Decision 2 Return: The Prodigal Son

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On the brink of perhaps the biggest free agent signing in franchise history and the return of perhaps the best player that once wore a Cavalier uniform, those of us at CST, along with the rest of the Cavalier fans, far and wide, wait with baited breath for an answer regarding LeBron James’ “The Decision: Part 2.” Most of the CST staff is unified in the belief that LeBron James will be returning, though with nothing confirmed, there remains a great deal of skepticism. Since the end of the NBA Finals, I have done a great deal of reflecting about the potential for LeBron to return. I’ve constantly had a keen eye turned to the happenings of the 2014 free agent summer, and to me, the signs all point to a return.

Social media “hints” from LeBron aside, if one is able to read between the lines of what has transpired in free agency, it seems as if the stars are aligning and soon we’ll hear of a James return.

EXAMPLE 1: One of the very first signs to me was that after the Finals, the initial report was that the Big Three would all opt-out and take less money so the Heat could bring in more free agents to help them. Days after this initial report, it was reported LeBron James is insisting on a max contract. With LeBron’s max contract and the salaries of Dwyane Wade and Chris Bosh (even with the latter two at a reduced price), the Heat did not free up much money for other free agents who would make a difference. To me, LeBron’s sudden change of heart was a way to cripple the Heat and make it difficult to add talent, giving him a perfect excuse to leave.

EXAMPLE 2: Free agents the Heat have targeted have not shown any interest in going to the Heat to play for a reduced price. There has been no improvement to the Heat roster, whatsoever.

EXAMPLE 3: The Cavs have allowed the likes of CJ Miles and Spencer Hawes to walk away to other teams. CJ Miles left for 4 years/$18 million and Spencer Hawes for 4 years/$23 million. If the Cavs really wanted either of those guys, they could have offered either of them more money than what they took. But the Cavs need to keep cap space for LeBron.

EXAMPLE 4: Kyrie Irving QUICKLY agreed to an extension with the Cavaliers. Even Cleveland fans must wonder why. The Cavs have been pretty bad in the time Kyrie has spent here and Kyrie is a budding star in the league at only 22 years old. Though he would have been turning down a large chunk of guaranteed money to leave Cleveland, he certainly could make that money up elsewhere where his team would be having more success. Certain sources suggest that Kyrie and LeBron have a behind-the-scenes relationship. LeBron certainly has had some good things to say about Kyrie. I wonder if there may have been some dialogue there.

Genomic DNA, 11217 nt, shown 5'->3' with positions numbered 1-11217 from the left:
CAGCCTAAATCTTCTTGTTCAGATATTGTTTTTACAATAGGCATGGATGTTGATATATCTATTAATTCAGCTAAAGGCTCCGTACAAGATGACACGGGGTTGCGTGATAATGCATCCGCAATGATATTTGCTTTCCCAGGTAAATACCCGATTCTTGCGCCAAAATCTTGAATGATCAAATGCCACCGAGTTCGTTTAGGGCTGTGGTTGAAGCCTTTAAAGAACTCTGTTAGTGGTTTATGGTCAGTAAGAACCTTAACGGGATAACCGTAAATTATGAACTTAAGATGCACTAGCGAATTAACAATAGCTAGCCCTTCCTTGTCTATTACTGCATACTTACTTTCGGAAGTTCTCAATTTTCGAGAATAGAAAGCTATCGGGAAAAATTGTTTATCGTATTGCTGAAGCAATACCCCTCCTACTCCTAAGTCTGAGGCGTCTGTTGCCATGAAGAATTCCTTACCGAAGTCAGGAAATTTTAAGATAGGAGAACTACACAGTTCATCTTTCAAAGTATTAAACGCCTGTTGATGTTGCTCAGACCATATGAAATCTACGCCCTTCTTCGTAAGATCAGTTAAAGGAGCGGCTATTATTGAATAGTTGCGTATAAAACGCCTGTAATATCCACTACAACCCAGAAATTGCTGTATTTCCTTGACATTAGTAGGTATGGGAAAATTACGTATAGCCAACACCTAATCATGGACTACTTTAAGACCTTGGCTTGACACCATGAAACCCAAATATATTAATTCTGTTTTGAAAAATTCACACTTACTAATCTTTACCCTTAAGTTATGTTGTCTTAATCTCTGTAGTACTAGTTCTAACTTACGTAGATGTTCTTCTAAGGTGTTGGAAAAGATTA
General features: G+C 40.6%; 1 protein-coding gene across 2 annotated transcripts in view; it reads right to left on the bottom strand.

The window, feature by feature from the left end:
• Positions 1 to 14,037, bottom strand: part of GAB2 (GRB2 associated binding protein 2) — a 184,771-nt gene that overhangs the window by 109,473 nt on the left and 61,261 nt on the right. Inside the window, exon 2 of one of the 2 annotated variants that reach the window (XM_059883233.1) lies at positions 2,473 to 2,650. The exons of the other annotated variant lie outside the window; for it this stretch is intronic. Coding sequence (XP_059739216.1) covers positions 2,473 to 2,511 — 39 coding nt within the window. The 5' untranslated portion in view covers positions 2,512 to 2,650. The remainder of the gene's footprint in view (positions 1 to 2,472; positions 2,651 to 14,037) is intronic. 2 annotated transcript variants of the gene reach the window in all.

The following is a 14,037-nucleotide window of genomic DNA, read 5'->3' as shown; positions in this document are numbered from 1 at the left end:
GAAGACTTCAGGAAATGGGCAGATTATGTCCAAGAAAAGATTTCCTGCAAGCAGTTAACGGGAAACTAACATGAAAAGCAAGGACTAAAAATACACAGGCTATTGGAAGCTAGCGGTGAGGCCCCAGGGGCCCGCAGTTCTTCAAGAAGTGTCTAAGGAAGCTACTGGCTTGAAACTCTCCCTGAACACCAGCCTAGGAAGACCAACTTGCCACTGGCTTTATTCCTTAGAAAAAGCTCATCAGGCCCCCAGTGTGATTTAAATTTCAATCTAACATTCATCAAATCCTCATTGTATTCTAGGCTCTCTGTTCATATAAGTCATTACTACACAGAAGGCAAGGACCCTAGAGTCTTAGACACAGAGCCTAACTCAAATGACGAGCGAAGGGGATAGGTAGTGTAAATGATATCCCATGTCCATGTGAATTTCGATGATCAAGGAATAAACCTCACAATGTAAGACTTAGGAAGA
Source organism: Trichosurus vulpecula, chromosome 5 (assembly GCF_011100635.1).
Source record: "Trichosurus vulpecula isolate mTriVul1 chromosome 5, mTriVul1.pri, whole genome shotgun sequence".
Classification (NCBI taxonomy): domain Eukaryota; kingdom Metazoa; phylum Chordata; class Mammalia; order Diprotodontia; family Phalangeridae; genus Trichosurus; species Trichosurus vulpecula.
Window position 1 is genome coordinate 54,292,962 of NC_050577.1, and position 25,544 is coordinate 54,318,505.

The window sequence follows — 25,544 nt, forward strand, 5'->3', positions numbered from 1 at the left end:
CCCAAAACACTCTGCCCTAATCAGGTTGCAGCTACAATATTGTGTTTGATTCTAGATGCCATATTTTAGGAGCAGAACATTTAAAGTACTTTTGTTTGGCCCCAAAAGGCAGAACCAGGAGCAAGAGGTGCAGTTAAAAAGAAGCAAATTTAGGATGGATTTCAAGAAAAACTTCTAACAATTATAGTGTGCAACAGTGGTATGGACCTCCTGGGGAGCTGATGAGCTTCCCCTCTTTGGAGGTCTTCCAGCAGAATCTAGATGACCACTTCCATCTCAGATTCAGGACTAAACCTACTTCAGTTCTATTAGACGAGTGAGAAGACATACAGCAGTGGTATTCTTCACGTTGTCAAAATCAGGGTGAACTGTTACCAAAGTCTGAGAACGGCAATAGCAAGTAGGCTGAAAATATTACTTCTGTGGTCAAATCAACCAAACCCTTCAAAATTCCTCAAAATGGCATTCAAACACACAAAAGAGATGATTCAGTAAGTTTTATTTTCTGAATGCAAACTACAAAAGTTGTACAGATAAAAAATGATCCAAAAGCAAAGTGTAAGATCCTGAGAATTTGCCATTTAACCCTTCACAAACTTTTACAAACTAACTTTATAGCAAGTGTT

EXAMPLE 5: As it seems likely that Carmelo Anthony will return to New York, teams like the Houston Rockets are looking for other answers in free agency. Multiple sources in the national media have reported that the Rockets will turn their attention to Chris Bosh. Why? Bosh made it pretty clear that his priority is Miami, but that seems to be only if LeBron returns. Why would the Rockets (and other teams, for that matter) waste time chasing Bosh if executives really thought that LeBron would return to Miami?

EXAMPLE 6: It was first reported by ESPN’s Josina Anderson that the Miami Heat were in talks with representatives for Luol Deng. Pretend for a second that Miami wanted to add Luol Deng to the roster which included the Big Three: I struggle to see how adding Luol Deng to the Heat’s roster from last season would help them. Luol Deng is a perimeter defender and so is LeBron. There were also multiple reports that Deng was not willing to take a pay cut to join the Heat, but now his representatives are meeting with Pat Riley? Sure looks like Miami is looking for a LeBron replacement to me.

From a Cavalier standpoint, the organization has done seemingly everything in its power to be attractive to LeBron. Through trade speculation about players such as Tristan Thompson and Anderson Varejao over the past couple seasons, the Cavaliers chose to keep both players. Why? Almost certainly because each player has a personal friendship and connection with LeBron. The Cavs are stacked with talent and are looking for a leader. LeBron is looking for a team with max cap space and the ability to win not only this year, but for many years to come.

Seems like a match made in Heaven.

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